Taipei is to reopen public facilities starting on Monday next week under three conditions, and allow indoor and outdoor events with fewer than 250 and 1,000 people respectively, Taipei Deputy Mayor Vivian Huang (黃珊珊) yesterday.
The three conditions are practicing social distancing measures or wearing a mask if the proper distance cannot be kept, enforcing a real-name registration system for indoor activities and prohibiting meal sharing, Huang said.
All municipal facilities would resume operations under those principles, with the exception of school campuses, she said.
Photo: Fang Pin-chao, Taipei Times
School campuses at high-school level and below would remain closed to the public to protect student health, but would be opened during the summer vacation, she added.
Before opening, the city is to publicize public facilities undergoing construction work or not ready to reopen.
The city government is also loosening the restrictions on the size of large events, expanding the maximum number of people at indoor events from 100 to 250 and from 500 to 1,000 at outdoor events, Huang said, adding that events expecting to host more people must apply to the city in advance.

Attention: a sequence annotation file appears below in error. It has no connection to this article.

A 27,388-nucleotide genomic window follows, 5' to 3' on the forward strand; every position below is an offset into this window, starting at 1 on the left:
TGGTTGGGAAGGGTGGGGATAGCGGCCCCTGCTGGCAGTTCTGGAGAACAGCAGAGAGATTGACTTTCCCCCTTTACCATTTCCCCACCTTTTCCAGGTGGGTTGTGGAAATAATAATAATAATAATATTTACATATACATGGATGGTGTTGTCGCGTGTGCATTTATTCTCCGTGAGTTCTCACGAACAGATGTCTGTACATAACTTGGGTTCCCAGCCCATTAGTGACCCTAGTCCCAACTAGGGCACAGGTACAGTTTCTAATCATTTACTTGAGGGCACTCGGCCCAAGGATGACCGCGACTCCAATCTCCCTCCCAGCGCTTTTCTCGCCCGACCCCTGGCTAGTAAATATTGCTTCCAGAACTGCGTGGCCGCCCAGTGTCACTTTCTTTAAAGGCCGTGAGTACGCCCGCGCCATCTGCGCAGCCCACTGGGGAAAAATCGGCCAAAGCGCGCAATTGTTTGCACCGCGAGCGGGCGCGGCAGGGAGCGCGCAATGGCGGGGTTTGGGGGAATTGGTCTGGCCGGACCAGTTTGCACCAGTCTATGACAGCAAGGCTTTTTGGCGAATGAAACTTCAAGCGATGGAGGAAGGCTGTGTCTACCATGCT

For the annual Dragon Boat Festival, set for June 25 and 26, she said that on-land activities and the dragon boat tryouts have been canceled, but the Taipei International Dragon Boat Championship would still be held, with the races streamed online, as the site would not be opened to the public.
Taipei Department of Cultural Affairs Director-General Tsai Tsung-hsiung (蔡宗雄) said that cultural and arts performances have been hit financially by the COVID-19 pandemic, as they sell fewer tickets to adhere with social distancing regulations.
Therefore, the city government is offering significant discounts for cultural and arts performance organizers to rent venues, he said, adding that he hopes the plan would get artists back on stage and attract audiences.
Huang said that the city would offer a 90 percent discount to rent a venue if ticket sales exceed 45 percent of the available seats, an 80 percent discount if sales exceed 40 percent, a 70 percent discount if sales exceed 30 percent and a 60 percent discount if sales are below 30 percent.
“The city government thinks that the cultural and arts industry needs ticket sales rather than relief payments,” she said, adding that the discount plan would help performers and allow people to enjoy the arts safely while practicing disease prevention measures.
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